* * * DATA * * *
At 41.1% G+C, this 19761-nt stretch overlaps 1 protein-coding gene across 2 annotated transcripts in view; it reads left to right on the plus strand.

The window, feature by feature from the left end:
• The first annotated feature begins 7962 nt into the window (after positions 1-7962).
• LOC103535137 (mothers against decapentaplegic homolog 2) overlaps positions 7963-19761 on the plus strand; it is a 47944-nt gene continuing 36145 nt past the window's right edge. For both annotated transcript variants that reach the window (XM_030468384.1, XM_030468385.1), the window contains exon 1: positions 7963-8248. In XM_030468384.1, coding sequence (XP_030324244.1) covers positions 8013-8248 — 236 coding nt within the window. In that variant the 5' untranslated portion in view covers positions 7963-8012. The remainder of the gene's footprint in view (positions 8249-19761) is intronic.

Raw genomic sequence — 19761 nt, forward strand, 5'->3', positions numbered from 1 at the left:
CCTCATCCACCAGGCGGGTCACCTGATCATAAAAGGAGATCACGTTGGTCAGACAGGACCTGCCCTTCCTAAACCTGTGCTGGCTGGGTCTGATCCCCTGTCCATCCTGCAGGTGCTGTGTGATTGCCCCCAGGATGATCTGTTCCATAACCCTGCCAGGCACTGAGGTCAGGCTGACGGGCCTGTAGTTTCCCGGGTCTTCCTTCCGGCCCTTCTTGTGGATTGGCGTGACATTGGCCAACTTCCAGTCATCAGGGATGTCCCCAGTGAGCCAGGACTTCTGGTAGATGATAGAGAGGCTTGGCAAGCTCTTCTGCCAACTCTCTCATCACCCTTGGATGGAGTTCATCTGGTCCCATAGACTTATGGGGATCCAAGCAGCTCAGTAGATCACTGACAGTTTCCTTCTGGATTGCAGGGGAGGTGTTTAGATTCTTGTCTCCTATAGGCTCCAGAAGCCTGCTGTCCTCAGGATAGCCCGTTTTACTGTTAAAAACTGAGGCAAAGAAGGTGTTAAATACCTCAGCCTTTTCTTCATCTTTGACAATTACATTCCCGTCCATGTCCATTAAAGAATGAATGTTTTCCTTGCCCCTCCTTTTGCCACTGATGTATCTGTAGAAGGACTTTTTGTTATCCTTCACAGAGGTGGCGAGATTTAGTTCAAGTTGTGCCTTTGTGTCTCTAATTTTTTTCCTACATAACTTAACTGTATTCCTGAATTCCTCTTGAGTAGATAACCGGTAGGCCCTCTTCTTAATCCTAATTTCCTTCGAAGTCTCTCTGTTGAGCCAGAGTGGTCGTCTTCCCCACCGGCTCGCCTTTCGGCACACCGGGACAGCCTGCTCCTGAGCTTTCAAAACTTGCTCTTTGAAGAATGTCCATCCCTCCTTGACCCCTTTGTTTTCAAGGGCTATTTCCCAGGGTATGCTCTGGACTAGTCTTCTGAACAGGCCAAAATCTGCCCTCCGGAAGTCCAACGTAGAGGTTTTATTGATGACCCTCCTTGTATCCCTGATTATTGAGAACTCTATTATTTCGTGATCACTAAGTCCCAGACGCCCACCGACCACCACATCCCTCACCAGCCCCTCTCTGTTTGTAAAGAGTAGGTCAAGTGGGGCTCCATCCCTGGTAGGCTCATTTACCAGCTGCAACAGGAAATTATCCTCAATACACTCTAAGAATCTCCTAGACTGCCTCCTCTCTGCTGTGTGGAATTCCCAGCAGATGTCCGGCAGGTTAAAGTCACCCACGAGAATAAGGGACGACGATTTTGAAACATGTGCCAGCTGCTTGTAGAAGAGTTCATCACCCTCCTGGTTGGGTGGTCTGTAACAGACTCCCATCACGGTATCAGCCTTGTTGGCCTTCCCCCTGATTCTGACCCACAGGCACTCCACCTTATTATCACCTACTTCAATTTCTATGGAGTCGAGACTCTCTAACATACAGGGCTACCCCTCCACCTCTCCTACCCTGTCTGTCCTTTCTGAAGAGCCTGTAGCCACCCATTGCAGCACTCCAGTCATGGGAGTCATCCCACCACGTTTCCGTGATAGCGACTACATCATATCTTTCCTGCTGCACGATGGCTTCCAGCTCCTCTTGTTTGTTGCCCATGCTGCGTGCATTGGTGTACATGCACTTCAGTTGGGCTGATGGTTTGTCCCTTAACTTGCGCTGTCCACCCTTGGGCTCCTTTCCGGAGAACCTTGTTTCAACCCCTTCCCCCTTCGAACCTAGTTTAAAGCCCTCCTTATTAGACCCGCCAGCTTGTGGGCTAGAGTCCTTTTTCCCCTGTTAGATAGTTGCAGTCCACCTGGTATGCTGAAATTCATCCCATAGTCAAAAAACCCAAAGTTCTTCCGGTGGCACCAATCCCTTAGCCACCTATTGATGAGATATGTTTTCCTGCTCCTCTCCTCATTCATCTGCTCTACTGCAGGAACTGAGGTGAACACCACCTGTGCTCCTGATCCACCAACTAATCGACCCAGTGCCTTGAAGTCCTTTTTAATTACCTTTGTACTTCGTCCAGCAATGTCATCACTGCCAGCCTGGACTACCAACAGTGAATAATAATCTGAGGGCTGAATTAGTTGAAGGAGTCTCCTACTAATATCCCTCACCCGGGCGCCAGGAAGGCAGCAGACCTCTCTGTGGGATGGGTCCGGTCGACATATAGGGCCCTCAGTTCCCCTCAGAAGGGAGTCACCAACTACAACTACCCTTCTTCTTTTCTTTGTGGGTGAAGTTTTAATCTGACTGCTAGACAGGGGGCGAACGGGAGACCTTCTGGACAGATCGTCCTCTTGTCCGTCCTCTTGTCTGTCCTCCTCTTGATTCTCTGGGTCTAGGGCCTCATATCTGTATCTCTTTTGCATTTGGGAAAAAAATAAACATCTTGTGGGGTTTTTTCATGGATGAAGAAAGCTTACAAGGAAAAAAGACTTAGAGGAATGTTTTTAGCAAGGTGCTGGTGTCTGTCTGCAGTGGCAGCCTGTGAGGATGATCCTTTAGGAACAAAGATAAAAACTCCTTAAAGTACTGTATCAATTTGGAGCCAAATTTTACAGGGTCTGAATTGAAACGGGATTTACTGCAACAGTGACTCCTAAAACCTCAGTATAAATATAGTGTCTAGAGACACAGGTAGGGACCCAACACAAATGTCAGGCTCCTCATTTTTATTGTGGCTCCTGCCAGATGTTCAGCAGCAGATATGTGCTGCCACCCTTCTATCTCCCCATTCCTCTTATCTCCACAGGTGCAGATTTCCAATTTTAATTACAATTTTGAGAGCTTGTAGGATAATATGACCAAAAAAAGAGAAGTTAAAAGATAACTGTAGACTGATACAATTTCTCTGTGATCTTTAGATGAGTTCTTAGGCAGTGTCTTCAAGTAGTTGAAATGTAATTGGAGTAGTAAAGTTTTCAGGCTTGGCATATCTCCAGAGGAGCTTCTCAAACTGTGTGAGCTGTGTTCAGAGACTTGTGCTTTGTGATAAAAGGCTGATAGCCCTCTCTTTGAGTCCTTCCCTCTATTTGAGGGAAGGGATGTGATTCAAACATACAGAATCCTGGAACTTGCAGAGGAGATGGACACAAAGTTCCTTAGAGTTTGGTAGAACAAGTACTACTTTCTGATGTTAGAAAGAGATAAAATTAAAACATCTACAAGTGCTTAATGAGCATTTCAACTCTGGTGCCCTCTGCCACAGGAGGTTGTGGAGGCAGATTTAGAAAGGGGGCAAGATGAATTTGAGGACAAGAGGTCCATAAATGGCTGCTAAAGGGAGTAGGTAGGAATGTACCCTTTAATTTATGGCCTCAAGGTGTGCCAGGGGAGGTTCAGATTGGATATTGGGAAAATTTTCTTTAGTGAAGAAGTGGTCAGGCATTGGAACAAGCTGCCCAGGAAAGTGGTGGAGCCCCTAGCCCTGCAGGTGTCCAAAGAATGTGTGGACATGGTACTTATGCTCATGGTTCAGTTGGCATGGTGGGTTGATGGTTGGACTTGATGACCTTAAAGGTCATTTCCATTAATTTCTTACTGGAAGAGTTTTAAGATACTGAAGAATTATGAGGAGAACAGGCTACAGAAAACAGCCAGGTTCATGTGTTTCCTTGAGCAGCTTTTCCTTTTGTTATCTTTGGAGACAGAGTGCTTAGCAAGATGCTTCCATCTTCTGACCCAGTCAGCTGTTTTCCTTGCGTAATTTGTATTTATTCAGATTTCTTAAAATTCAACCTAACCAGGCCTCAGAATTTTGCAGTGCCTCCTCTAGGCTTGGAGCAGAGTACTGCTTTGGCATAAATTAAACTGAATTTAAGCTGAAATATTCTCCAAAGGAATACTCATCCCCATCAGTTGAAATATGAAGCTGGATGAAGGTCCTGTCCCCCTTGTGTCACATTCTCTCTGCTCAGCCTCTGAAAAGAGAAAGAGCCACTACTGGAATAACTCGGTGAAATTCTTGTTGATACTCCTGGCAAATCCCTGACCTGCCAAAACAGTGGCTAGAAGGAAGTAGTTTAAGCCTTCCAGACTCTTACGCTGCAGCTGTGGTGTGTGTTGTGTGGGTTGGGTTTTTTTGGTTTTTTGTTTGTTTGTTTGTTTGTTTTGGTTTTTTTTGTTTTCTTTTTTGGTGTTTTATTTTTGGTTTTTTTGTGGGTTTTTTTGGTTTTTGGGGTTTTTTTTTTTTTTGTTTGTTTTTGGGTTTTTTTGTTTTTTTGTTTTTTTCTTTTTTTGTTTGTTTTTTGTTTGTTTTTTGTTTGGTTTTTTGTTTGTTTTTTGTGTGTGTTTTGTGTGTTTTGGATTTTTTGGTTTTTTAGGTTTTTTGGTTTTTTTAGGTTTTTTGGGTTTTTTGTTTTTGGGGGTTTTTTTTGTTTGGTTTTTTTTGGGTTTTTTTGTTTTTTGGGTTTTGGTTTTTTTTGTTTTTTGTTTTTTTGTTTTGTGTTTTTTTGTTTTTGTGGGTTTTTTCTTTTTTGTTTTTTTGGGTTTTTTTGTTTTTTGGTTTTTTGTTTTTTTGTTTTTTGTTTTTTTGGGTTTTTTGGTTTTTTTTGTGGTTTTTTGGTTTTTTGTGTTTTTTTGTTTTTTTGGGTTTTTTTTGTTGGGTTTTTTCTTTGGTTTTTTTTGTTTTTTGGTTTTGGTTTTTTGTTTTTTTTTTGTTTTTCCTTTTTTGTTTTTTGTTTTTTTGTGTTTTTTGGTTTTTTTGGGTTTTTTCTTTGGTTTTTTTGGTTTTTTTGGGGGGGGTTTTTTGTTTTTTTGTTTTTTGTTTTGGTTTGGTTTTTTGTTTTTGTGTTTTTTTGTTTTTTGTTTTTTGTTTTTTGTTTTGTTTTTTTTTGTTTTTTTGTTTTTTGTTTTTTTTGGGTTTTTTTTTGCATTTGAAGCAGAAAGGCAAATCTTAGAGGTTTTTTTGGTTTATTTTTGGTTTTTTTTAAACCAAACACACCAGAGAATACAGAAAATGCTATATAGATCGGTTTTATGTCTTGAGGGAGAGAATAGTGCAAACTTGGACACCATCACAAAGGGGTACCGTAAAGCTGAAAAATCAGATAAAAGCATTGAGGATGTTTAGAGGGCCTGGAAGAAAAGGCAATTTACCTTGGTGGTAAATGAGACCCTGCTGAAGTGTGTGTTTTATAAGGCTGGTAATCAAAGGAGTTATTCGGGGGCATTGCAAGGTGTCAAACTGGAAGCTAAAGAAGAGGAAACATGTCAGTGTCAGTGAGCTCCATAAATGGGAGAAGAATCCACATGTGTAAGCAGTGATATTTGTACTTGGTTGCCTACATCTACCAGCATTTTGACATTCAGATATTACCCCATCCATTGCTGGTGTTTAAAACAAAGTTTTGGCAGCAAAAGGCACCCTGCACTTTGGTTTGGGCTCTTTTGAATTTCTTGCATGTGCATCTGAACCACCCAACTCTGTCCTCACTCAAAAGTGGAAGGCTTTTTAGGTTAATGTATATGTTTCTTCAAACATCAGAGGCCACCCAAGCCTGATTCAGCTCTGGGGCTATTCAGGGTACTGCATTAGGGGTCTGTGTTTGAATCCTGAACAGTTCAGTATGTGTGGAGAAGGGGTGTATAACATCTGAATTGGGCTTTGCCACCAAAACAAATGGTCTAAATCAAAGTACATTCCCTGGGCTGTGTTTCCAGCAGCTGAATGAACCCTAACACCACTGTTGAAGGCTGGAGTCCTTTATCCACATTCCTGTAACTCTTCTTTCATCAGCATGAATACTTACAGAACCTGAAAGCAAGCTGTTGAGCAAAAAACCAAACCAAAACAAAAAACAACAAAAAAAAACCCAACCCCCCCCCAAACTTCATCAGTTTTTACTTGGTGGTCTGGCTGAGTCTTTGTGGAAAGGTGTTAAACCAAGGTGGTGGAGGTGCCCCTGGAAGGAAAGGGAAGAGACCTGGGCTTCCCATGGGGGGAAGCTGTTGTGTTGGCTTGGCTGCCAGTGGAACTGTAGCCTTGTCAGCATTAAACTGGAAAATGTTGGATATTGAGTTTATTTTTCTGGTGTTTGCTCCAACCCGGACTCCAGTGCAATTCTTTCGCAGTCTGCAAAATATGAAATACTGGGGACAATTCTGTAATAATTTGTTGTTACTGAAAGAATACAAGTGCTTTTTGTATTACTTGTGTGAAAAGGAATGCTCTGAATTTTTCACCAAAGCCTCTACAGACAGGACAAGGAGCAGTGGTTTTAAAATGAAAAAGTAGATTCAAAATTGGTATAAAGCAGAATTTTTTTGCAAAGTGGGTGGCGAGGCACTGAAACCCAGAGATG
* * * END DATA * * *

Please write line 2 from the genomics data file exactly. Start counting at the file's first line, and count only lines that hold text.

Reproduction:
The window, feature by feature from the left end: